I'm afraid we are about to find out.

Don Keith

(Note: comments in this blog are solely the opinions of the author and do not necessarily reflect those of his employer or anyone else.)

Monday, March 12, 2012

Change, change, change...change of fools...part deaux

Sorry to get into a rut here, but I just learned about yet another long-time, loyal, and fabulously successful broadcaster who was shown the door by one of today's brilliant broadcast operators.  His only sin was staying with the same company for four decades, making it millions of dollars, and, maybe, earning more money than they wanted to pay him.

That fine, fair, forward-thinking operator: the publicly traded Cumulus Broadcasting.  There is a reason that many in the industry dub them "The Cloud People," and it has nothing to do with their company name.  Here's what I mean.

On the same day that the loyal, proven broadcast manager was jettisoned, the company's Q4 financial results were reported in the industry trades.  God's gift to radio lost another $13 million during the quarter while cutting their way to success.  But its CEO, Lew Dickey, assured stockholders that, what with their recent acquisition of another dim-bulb of a radio company, better things were on the horizon:  "The integration of CITADEL into CUMULUS is ahead of schedule as we have achieved 100% of our stated run-rate synergies in the first 100 days. With this large and transformative acquisition, we have built a true platform company with multiple organic growth drivers, including compelling new content, that will enable us to generate significant free cash to rapidly de-lever our balance sheet." 

Lord, that's poetic!  Lew wins—hands down!—the “Most Buzz Words Crammed into a Single Statement Award” for the year. For those unfamiliar with the terms, here’s a translation:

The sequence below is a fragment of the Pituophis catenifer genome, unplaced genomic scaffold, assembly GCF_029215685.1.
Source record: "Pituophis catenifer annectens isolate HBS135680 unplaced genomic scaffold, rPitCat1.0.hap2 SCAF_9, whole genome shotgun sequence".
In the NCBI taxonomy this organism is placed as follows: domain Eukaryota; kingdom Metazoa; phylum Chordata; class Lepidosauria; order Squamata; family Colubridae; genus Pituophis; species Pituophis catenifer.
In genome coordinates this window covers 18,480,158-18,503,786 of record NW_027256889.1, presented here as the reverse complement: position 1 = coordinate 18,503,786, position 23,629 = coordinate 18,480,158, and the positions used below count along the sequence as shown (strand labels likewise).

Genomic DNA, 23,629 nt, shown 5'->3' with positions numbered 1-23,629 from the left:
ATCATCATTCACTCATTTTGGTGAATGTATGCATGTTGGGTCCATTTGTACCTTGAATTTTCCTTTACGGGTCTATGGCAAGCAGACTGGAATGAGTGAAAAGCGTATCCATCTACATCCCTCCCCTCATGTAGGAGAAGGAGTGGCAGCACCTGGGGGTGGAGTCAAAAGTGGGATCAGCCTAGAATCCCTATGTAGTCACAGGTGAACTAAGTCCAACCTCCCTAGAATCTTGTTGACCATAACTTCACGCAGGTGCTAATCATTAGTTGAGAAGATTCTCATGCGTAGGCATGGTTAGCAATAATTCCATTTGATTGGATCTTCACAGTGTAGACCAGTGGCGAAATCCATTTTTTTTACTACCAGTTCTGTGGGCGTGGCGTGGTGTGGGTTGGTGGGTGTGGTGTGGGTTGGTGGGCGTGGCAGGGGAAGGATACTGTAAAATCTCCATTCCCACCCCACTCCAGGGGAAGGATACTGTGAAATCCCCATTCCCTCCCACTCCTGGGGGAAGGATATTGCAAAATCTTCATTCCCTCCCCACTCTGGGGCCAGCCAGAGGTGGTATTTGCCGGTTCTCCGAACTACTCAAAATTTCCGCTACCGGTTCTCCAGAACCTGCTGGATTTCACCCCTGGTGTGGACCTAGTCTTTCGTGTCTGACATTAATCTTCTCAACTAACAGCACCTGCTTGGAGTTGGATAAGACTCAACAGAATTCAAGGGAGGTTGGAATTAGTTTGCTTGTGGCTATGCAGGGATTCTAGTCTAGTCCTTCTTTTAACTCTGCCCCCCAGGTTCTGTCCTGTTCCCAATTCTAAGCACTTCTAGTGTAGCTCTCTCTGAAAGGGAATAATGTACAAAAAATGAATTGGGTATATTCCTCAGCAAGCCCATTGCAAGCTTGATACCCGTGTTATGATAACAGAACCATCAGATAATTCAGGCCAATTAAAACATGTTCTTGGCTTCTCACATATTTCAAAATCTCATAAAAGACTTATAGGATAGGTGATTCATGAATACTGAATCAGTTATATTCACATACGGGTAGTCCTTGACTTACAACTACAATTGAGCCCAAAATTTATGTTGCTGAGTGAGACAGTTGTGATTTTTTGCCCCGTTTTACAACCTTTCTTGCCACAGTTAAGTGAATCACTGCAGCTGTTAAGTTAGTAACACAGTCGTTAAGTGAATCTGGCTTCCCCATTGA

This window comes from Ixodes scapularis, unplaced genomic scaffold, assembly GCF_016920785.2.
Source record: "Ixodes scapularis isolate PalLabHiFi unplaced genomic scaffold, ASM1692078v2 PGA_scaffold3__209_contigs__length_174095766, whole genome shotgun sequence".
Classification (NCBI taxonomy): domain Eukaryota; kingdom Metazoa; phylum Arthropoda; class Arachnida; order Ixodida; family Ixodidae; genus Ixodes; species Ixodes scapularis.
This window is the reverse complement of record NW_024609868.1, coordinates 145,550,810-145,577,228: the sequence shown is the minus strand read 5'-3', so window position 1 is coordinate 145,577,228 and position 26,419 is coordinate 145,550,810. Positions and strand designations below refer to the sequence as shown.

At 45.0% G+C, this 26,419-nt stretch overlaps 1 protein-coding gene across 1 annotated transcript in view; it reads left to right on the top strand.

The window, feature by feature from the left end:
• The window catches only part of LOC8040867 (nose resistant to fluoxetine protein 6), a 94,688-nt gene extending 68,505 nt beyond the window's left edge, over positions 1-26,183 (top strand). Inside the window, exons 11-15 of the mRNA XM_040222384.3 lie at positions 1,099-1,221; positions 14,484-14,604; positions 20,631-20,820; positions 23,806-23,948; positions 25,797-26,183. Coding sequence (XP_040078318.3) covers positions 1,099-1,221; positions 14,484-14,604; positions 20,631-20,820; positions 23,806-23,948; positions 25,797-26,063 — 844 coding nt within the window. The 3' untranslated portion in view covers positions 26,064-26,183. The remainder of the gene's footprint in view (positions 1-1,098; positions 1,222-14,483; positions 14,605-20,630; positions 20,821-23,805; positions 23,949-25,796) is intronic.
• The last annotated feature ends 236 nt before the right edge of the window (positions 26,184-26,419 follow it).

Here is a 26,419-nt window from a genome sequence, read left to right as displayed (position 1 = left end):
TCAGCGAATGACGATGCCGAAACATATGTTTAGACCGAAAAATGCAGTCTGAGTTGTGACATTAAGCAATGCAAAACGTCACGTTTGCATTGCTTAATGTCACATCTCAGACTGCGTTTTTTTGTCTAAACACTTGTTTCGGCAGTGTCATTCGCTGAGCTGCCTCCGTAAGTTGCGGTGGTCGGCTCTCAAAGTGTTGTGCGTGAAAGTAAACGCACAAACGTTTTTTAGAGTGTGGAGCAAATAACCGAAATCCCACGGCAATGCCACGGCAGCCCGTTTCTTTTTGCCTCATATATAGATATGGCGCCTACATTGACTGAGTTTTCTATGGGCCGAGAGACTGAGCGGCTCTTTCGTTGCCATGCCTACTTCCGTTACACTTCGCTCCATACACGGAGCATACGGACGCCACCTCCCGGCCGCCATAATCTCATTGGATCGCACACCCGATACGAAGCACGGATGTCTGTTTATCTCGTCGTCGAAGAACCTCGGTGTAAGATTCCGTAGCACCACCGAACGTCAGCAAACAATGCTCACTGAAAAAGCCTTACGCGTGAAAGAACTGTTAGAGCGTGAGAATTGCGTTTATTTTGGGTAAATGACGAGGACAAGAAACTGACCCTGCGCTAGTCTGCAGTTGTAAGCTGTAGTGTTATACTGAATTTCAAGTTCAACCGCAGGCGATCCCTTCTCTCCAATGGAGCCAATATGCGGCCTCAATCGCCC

“Run rate synergies”—If it draws a salary fire it. If it does not directly keep the transmitter on the air, cancel it. If it has any chance of earning a sales bonus, shoot it.

“Transformative acquisitions”—Purchasing legendary and highly successful radio stations and promptly emasculating their management so they’ll leave without severance, cutting anything that requires writing a check, whether it’s a good thing or not, and quickly transforming some of the only broadcast properties in the business that were doing it correctly and breaking them all the way down to the Cumulus standard, thus assuring and hastening the demise of a truly magical entertainment and advertising medium. That, my friend, is “transformation!”

“Platform company”—a model company that will be studied by business schools and Wall Street analysts for decades to come, all in order to learn how to strangle the life out of a group of living, breathing broadcast properties yet still find a way to pay staggering bonuses to the people who committed the crime.

“Multiple organic growth drivers”—I believe my grandpa called this “fertilizer.” And most of our fertilizer came from the area of the barn where the mules resided.

“Compelling new content”—Adding a couple more out-of-work disk jockeys to voice track more stations, while changing the rotation on the same 300 songs once a moon-phase to reflect whatever the corporate VP of programming ordains.

“Free cash”—Not, as generally believed, the prize in a radio station contest. They don’t do those anymore. People will listen to whatever they put on the air because it is there and free, and broadcasters don’t have to promote themselves. What else are they going to listen to? Satellite? Their iPods? The Internet? Give me a break! “Free cash” in this context is what the company believes it will generate when it has fired all its creative talent, de-incentivized (and chased away) its management and sales staff, canceled all the tools its former programmers and sales management might have been able to use to actually generate business without ratings, and brought to a halt any expenditure not totally necessary to keep the doors open and the lights on. And if all this actually does generate some “free cash,” they can go out and buy some other group or two and show them how it is done in the 21st century.

“De-lever our balance sheet”—Wall Street-speak for as long as you hold the majority of the stock and nobody else has enough of those worthless certificates to challenge you, and you continue to promise stockholders and analysts that things will get better soon, what with all that spectacular “political” and “auto” and “retail” spending out there just beyond the horizon, then nobody can do a damn thing about it.

Don Keith